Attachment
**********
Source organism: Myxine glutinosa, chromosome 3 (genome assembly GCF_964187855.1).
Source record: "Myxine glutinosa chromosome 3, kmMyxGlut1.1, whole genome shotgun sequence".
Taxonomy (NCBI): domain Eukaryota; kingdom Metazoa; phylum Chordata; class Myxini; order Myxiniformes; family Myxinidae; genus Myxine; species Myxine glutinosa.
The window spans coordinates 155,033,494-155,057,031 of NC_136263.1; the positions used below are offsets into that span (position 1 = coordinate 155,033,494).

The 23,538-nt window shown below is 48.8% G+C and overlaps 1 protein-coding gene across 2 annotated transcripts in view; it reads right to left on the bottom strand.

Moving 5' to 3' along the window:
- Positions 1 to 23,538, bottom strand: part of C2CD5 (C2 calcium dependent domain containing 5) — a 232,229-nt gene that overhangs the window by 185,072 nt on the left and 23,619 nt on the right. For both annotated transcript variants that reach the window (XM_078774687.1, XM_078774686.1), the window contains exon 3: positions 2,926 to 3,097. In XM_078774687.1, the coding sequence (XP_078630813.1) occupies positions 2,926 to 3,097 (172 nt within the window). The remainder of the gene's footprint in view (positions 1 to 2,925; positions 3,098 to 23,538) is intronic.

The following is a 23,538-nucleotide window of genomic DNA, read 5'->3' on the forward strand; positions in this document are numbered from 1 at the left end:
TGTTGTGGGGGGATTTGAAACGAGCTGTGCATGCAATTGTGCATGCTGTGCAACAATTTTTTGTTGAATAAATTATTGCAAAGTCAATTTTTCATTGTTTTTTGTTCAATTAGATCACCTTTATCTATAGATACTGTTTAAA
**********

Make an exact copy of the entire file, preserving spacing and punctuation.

Source organism: Myxine glutinosa, chromosome 3 (genome assembly GCF_964187855.1).
Source record: "Myxine glutinosa chromosome 3, kmMyxGlut1.1, whole genome shotgun sequence".
Taxonomy (NCBI): domain Eukaryota; kingdom Metazoa; phylum Chordata; class Myxini; order Myxiniformes; family Myxinidae; genus Myxine; species Myxine glutinosa.
The window spans coordinates 155,033,494-155,057,031 of NC_136263.1; the positions used below are offsets into that span (position 1 = coordinate 155,033,494).

The 23,538-nt window shown below is 48.8% G+C and overlaps 1 protein-coding gene across 2 annotated transcripts in view; it reads right to left on the bottom strand.

Moving 5' to 3' along the window:
- Positions 1 to 23,538, bottom strand: part of C2CD5 (C2 calcium dependent domain containing 5) — a 232,229-nt gene that overhangs the window by 185,072 nt on the left and 23,619 nt on the right. For both annotated transcript variants that reach the window (XM_078774687.1, XM_078774686.1), the window contains exon 3: positions 2,926 to 3,097. In XM_078774687.1, the coding sequence (XP_078630813.1) occupies positions 2,926 to 3,097 (172 nt within the window). The remainder of the gene's footprint in view (positions 1 to 2,925; positions 3,098 to 23,538) is intronic.

The following is a 23,538-nucleotide window of genomic DNA, read 5'->3' on the forward strand; positions in this document are numbered from 1 at the left end:
TGTTGTGGGGGGATTTGAAACGAGCTGTGCATGCAATTGTGCATGCTGTGCAACAATTTTTTGTTGAATAAATTATTGCAAAGTCAATTTTTCATTGTTTTTTGTTCAATTAGATCACCTTTATCTATAGATACTGTTTAAA